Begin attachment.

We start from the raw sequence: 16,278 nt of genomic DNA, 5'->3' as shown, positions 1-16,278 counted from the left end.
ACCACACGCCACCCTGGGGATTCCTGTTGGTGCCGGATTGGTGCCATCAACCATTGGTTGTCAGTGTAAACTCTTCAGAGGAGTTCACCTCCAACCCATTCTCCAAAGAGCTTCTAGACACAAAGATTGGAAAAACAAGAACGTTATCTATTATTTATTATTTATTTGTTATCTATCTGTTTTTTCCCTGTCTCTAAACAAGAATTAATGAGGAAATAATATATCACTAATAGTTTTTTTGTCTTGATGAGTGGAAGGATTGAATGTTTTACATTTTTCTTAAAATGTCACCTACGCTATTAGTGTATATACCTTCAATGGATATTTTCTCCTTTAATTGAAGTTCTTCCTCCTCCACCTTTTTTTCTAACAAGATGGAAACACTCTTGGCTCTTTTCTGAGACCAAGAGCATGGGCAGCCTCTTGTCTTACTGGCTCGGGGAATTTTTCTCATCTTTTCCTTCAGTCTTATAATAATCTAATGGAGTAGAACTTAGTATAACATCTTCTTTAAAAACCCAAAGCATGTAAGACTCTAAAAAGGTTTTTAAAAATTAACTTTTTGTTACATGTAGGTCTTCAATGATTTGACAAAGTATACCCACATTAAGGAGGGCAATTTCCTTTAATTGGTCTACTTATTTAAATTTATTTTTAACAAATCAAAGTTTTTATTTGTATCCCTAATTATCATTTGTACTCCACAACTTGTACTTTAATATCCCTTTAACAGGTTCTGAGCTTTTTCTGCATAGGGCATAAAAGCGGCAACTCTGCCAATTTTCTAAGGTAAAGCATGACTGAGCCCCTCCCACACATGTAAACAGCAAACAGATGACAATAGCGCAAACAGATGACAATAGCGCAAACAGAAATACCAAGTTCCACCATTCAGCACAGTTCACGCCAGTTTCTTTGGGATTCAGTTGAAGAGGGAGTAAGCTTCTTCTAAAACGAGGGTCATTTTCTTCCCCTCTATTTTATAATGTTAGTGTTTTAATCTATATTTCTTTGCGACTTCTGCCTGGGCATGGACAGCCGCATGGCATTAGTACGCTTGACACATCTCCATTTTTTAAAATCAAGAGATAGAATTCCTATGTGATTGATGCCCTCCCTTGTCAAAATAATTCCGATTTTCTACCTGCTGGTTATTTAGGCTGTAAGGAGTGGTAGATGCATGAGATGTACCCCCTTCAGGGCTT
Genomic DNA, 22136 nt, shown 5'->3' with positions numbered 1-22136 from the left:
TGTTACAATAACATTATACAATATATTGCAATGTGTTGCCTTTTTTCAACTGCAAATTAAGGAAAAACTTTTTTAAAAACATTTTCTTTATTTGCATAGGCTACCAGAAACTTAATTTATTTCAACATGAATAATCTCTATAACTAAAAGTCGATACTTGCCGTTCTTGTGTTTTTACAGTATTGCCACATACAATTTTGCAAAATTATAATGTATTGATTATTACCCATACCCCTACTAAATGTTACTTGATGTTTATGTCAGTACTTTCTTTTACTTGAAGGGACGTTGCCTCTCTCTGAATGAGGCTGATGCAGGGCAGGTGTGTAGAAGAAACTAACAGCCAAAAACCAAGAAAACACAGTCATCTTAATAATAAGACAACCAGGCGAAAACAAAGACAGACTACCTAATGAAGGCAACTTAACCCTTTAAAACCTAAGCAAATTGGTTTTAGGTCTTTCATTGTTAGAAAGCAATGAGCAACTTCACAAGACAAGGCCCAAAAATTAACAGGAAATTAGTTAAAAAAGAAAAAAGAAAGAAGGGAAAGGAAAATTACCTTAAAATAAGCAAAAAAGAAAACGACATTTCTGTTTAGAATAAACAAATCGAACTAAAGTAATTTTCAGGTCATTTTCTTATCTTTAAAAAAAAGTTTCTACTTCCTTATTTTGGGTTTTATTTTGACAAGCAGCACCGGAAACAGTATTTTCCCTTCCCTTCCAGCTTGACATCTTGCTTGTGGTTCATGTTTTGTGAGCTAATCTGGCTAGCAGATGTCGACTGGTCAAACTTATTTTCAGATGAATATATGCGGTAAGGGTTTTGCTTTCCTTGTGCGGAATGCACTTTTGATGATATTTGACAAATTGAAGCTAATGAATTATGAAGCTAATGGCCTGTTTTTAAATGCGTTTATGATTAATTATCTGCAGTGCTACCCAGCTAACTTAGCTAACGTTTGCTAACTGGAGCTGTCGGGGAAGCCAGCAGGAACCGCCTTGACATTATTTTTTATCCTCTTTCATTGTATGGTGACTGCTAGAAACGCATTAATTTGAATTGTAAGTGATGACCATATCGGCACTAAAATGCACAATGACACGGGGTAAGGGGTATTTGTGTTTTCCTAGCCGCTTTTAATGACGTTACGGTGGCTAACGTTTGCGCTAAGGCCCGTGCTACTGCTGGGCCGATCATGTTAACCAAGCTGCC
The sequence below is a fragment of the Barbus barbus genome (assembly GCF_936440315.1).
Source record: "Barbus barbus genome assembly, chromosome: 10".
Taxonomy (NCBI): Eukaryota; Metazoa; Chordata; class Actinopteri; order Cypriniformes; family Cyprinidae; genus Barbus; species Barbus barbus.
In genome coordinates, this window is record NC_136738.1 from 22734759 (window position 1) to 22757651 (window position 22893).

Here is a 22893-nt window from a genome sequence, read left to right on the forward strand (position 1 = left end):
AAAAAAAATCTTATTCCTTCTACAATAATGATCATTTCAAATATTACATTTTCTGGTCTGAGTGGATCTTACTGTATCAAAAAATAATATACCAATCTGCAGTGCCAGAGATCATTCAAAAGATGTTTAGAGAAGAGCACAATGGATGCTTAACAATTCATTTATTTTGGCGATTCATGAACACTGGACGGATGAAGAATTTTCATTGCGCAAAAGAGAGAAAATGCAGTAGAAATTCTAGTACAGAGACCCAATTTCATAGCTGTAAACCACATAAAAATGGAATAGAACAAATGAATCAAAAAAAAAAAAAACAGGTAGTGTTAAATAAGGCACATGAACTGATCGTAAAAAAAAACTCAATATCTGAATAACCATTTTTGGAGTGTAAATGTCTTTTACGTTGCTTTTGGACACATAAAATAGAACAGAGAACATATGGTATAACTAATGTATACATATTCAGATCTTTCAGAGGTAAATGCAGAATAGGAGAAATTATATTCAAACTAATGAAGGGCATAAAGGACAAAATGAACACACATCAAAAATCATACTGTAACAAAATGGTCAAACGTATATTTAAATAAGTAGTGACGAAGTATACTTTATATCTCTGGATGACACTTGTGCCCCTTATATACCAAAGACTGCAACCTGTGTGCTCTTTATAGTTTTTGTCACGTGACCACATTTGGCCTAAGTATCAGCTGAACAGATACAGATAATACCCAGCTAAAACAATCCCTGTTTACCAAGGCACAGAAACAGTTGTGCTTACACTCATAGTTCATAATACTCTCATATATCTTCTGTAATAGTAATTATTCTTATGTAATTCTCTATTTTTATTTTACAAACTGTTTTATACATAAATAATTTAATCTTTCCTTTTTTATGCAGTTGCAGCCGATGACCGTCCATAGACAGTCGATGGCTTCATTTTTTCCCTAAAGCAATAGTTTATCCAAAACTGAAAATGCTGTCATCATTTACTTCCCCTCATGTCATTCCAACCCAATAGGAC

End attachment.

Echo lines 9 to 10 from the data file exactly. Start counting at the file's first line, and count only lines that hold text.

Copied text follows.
Here is a 22893-nt window from a genome sequence, read left to right on the forward strand (position 1 = left end):
AAAAAAAATCTTATTCCTTCTACAATAATGATCATTTCAAATATTACATTTTCTGGTCTGAGTGGATCTTACTGTATCAAAAAATAATATACCAATCTGCAGTGCCAGAGATCATTCAAAAGATGTTTAGAGAAGAGCACAATGGATGCTTAACAATTCATTTATTTTGGCGATTCATGAACACTGGACGGATGAAGAATTTTCATTGCGCAAAAGAGAGAAAATGCAGTAGAAATTCTAGTACAGAGACCCAATTTCATAGCTGTAAACCACATAAAAATGGAATAGAACAAATGAATCAAAAAAAAAAAAAACAGGTAGTGTTAAATAAGGCACATGAACTGATCGTAAAAAAAAACTCAATATCTGAATAACCATTTTTGGAGTGTAAATGTCTTTTACGTTGCTTTTGGACACATAAAATAGAACAGAGAACATATGGTATAACTAATGTATACATATTCAGATCTTTCAGAGGTAAATGCAGAATAGGAGAAATTATATTCAAACTAATGAAGGGCATAAAGGACAAAATGAACACACATCAAAAATCATACTGTAACAAAATGGTCAAACGTATATTTAAATAAGTAGTGACGAAGTATACTTTATATCTCTGGATGACACTTGTGCCCCTTATATACCAAAGACTGCAACCTGTGTGCTCTTTATAGTTTTTGTCACGTGACCACATTTGGCCTAAGTATCAGCTGAACAGATACAGATAATACCCAGCTAAAACAATCCCTGTTTACCAAGGCACAGAAACAGTTGTGCTTACACTCATAGTTCATAATACTCTCATATATCTTCTGTAATAGTAATTATTCTTATGTAATTCTCTATTTTTATTTTACAAACTGTTTTATACATAAATAATTTAATCTTTCCTTTTTTATGCAGTTGCAGCCGATGACCGTCCATAGACAGTCGATGGCTTCATTTTTTCCCTAAAGCAATAGTTTATCCAAAACTGAAAATGCTGTCATCATTTACTTCCCCTCATGTCATTCCAACCCAATAGGAC